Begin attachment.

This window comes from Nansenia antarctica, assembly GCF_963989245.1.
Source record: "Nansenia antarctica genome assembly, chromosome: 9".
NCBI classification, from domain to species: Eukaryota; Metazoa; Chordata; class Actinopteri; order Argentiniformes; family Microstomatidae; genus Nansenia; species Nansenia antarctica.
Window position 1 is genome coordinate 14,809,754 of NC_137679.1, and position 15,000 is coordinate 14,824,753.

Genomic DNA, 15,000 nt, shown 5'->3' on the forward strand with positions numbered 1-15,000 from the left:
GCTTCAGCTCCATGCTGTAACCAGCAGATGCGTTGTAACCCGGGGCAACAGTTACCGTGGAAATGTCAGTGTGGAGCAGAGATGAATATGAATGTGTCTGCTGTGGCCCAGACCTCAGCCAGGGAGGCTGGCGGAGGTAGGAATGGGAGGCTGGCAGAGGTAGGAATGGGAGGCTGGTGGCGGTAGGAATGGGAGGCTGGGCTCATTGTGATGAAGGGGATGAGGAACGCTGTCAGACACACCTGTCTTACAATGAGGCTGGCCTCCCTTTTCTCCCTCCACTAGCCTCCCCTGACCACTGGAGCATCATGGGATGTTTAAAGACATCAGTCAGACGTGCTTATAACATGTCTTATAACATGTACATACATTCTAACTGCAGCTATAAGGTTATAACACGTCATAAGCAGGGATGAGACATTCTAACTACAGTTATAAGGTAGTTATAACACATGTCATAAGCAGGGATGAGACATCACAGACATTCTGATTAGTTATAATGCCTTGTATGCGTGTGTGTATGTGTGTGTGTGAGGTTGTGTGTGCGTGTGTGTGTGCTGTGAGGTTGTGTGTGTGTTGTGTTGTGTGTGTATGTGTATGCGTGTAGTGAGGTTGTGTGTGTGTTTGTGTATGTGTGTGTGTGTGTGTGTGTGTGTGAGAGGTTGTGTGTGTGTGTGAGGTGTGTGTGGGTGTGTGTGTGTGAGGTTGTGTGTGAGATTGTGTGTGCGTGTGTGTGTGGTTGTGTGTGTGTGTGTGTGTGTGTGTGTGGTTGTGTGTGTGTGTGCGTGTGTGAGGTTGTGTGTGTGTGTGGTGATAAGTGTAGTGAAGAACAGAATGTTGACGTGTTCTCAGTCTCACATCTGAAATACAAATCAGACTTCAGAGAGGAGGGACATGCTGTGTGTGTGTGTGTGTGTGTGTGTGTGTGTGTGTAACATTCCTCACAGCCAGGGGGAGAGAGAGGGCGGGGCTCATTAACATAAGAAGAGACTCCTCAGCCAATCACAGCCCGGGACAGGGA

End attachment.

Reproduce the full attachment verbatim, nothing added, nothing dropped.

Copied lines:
This window comes from Nansenia antarctica, assembly GCF_963989245.1.
Source record: "Nansenia antarctica genome assembly, chromosome: 9".
NCBI classification, from domain to species: Eukaryota; Metazoa; Chordata; class Actinopteri; order Argentiniformes; family Microstomatidae; genus Nansenia; species Nansenia antarctica.
Window position 1 is genome coordinate 14,809,754 of NC_137679.1, and position 15,000 is coordinate 14,824,753.

Genomic DNA, 15,000 nt, shown 5'->3' on the forward strand with positions numbered 1-15,000 from the left:
GCTTCAGCTCCATGCTGTAACCAGCAGATGCGTTGTAACCCGGGGCAACAGTTACCGTGGAAATGTCAGTGTGGAGCAGAGATGAATATGAATGTGTCTGCTGTGGCCCAGACCTCAGCCAGGGAGGCTGGCGGAGGTAGGAATGGGAGGCTGGCAGAGGTAGGAATGGGAGGCTGGTGGCGGTAGGAATGGGAGGCTGGGCTCATTGTGATGAAGGGGATGAGGAACGCTGTCAGACACACCTGTCTTACAATGAGGCTGGCCTCCCTTTTCTCCCTCCACTAGCCTCCCCTGACCACTGGAGCATCATGGGATGTTTAAAGACATCAGTCAGACGTGCTTATAACATGTCTTATAACATGTACATACATTCTAACTGCAGCTATAAGGTTATAACACGTCATAAGCAGGGATGAGACATTCTAACTACAGTTATAAGGTAGTTATAACACATGTCATAAGCAGGGATGAGACATCACAGACATTCTGATTAGTTATAATGCCTTGTATGCGTGTGTGTATGTGTGTGTGTGAGGTTGTGTGTGCGTGTGTGTGTGCTGTGAGGTTGTGTGTGTGTTGTGTTGTGTGTGTATGTGTATGCGTGTAGTGAGGTTGTGTGTGTGTTTGTGTATGTGTGTGTGTGTGTGTGTGTGTGTGAGAGGTTGTGTGTGTGTGTGAGGTGTGTGTGGGTGTGTGTGTGTGAGGTTGTGTGTGAGATTGTGTGTGCGTGTGTGTGTGGTTGTGTGTGTGTGTGTGTGTGTGTGTGTGGTTGTGTGTGTGTGTGCGTGTGTGAGGTTGTGTGTGTGTGTGGTGATAAGTGTAGTGAAGAACAGAATGTTGACGTGTTCTCAGTCTCACATCTGAAATACAAATCAGACTTCAGAGAGGAGGGACATGCTGTGTGTGTGTGTGTGTGTGTGTGTGTGTGTGTGTAACATTCCTCACAGCCAGGGGGAGAGAGAGGGCGGGGCTCATTAACATAAGAAGAGACTCCTCAGCCAATCACAGCCCGGGACAGGGA